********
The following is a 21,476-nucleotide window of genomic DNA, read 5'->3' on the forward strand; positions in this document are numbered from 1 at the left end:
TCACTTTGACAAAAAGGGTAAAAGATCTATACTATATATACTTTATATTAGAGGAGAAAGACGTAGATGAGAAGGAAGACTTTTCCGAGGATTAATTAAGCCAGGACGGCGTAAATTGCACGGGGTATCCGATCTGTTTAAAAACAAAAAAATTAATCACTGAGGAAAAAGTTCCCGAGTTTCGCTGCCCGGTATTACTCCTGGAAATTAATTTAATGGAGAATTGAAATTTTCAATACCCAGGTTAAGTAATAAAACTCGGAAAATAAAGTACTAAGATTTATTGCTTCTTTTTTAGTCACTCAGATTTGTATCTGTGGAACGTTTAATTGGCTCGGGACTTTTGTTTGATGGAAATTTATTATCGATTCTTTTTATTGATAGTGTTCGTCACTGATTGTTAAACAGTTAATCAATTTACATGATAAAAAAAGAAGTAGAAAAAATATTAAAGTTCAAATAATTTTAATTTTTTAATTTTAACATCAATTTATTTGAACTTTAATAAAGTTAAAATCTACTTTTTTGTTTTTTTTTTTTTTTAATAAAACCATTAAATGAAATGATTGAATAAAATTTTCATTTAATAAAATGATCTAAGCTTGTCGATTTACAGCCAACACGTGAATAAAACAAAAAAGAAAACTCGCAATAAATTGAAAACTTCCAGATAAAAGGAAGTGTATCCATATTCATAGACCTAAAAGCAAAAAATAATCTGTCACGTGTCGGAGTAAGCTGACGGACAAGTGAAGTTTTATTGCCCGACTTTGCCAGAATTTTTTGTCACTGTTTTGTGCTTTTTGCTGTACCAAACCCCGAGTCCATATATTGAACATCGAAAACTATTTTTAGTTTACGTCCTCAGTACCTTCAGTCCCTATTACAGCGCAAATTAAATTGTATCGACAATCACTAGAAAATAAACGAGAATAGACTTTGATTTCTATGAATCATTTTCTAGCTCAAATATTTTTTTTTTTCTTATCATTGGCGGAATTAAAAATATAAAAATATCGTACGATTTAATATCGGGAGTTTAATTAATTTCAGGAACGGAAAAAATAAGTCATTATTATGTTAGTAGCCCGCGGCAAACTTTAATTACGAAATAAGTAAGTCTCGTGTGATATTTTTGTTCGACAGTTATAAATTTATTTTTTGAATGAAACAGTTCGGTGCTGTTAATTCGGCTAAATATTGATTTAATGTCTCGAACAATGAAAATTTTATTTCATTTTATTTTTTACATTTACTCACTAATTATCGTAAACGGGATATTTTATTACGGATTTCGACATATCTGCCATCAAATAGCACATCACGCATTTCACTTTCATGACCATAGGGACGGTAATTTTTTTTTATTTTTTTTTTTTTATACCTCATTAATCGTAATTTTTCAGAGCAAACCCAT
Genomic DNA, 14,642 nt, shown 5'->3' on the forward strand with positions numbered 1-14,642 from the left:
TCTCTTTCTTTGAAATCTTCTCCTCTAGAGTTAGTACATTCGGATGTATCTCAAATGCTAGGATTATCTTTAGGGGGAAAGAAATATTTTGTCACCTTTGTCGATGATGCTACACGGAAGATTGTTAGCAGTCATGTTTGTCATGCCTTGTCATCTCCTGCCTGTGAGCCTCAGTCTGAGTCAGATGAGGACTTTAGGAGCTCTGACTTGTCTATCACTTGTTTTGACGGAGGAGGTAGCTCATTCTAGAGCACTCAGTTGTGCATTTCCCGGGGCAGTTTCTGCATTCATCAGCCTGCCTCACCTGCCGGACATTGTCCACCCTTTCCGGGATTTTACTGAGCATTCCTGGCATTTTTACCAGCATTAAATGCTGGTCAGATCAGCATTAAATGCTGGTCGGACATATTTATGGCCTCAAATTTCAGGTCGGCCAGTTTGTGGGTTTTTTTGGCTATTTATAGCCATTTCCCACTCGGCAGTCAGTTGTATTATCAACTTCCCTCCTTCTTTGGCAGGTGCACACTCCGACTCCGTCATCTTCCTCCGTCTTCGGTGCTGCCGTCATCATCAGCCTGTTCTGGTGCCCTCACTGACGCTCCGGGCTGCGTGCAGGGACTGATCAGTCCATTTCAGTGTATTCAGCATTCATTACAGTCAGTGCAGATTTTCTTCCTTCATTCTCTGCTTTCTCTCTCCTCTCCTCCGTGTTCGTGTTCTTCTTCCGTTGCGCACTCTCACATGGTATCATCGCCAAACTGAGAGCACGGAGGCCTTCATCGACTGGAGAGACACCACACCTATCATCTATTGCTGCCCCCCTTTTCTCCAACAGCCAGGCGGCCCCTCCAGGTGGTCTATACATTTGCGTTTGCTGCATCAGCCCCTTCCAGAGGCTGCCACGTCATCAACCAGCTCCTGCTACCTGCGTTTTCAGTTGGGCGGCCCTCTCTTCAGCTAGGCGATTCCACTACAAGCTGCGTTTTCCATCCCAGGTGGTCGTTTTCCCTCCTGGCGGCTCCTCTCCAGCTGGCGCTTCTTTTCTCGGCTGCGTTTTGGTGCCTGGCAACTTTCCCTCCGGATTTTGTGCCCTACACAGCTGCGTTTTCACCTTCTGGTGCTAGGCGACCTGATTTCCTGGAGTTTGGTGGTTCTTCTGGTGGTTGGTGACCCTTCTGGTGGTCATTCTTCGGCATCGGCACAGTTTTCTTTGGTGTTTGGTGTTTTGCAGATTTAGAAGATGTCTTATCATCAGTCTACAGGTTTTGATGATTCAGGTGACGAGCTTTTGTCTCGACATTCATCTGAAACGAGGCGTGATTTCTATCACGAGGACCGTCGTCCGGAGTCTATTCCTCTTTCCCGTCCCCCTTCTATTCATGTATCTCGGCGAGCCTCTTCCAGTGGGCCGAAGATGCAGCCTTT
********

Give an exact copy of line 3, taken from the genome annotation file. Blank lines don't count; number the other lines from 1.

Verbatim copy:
Genomic DNA, 14,642 nt, shown 5'->3' on the forward strand with positions numbered 1-14,642 from the left: